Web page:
reactor coolant system

The reactor coolant system is designed to remove thermal energy from the reactor and transfer it to a heat exchange system for the creation of steam, which is in turn used to drive a turbine for the generation of electrical power. The coolant system is comprised of three major sub-systems: the primary and secondary coolant loops; and the power generation system.


system overview

Reactor coolant loop overview (click to enlarge)The coolant system is separated into two closed loops: the reactor-side primary loop and the generation-side secondary loop. This minimises the transfer of radioactivity from the reactor to generation components. Radioactivity in the secondary loop may degrade sensitive turbine-assembly components and would lead to excessive detectable emissions from the vessel via externally-facing cooling systems.

primary coolant loop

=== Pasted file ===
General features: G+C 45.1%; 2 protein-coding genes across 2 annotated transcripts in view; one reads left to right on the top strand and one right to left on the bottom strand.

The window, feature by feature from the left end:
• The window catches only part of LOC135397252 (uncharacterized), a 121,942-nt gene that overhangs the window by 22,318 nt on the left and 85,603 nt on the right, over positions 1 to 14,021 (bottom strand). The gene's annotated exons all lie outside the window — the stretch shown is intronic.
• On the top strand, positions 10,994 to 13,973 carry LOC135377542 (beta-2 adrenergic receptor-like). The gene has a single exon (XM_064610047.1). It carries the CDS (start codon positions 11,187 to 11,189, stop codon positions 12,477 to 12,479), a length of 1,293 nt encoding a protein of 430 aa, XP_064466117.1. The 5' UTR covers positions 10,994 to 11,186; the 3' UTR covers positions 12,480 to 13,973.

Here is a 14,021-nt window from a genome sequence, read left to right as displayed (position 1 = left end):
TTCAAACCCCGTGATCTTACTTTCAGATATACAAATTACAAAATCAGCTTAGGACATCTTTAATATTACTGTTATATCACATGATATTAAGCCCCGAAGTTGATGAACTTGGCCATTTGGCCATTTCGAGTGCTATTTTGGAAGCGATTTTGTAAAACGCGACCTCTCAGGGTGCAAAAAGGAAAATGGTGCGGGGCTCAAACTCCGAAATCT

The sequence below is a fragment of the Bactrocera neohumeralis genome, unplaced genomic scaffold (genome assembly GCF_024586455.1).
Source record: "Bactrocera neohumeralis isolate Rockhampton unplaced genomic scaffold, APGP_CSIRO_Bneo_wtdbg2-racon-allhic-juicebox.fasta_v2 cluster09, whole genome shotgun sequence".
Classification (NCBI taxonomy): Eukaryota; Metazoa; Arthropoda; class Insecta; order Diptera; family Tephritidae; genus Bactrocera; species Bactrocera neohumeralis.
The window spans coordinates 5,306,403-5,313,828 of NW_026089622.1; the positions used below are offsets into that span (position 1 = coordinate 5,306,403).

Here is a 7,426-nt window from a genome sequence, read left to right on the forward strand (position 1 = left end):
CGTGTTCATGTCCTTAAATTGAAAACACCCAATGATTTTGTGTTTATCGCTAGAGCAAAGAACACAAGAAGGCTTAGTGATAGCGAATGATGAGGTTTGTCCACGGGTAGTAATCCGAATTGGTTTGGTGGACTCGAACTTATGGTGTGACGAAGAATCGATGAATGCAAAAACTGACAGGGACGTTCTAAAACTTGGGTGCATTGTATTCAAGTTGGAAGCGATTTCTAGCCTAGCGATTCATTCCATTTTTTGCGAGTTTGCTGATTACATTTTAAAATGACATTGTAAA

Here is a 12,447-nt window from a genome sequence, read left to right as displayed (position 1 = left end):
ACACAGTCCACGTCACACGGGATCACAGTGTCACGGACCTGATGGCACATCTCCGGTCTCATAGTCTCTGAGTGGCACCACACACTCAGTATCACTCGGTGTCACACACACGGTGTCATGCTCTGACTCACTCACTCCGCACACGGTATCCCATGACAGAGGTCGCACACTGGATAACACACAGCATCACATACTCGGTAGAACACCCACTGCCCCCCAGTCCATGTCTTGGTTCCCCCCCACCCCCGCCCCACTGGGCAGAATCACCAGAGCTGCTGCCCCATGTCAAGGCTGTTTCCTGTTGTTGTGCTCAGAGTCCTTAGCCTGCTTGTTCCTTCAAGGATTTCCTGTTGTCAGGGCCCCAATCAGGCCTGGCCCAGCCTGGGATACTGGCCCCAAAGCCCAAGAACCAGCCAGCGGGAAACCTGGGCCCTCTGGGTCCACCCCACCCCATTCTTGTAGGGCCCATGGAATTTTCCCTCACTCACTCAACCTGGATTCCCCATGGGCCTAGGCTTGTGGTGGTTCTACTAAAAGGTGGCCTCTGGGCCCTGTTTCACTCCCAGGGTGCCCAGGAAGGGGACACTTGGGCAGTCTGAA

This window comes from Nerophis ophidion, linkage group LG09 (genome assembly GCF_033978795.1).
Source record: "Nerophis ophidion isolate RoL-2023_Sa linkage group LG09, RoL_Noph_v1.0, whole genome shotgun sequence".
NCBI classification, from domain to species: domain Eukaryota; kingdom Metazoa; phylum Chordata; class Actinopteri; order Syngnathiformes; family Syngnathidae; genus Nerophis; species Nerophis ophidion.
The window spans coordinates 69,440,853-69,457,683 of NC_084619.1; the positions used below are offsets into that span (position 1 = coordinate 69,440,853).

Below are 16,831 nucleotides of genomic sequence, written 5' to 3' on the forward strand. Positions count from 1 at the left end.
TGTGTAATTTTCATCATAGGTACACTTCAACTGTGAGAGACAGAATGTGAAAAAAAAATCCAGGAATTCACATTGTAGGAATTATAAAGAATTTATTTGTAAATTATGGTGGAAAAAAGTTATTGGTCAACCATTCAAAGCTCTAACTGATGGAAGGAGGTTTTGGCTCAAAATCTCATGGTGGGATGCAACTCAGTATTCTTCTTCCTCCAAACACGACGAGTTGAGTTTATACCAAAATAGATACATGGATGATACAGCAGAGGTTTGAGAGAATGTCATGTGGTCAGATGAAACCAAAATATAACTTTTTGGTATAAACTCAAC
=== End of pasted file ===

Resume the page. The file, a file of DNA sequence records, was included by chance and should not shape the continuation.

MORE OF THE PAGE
The primary coolant loop is a closed-cycle system surrounding the reactor chamber that uses pressurised water to transfer thermal energy away from the reactor to the heat exchange. This process protects reactor chamber components by keeping their temperature within a manageable range.

secondary coolant loop

The secondary coolant loop receives thermal energy from the primary loop via the heat exchange. This energy is used to create steam, which generates the necessary pressure to drive a turbine. Once through the turbine, a Radiant Heat Sink Array (RHSA) condenses steam back to water so that it can be cycled through the system again. Like the primary loop, the secondary coolant loop is also a closed-cycle system.

generation sub-system

The power generation system incorporates a turbine which uses pressurised steam to drive an alternator assembly. The output of the alternator assembly is high-frequency AC power which is distributed by the Power Distribution Network (PDN).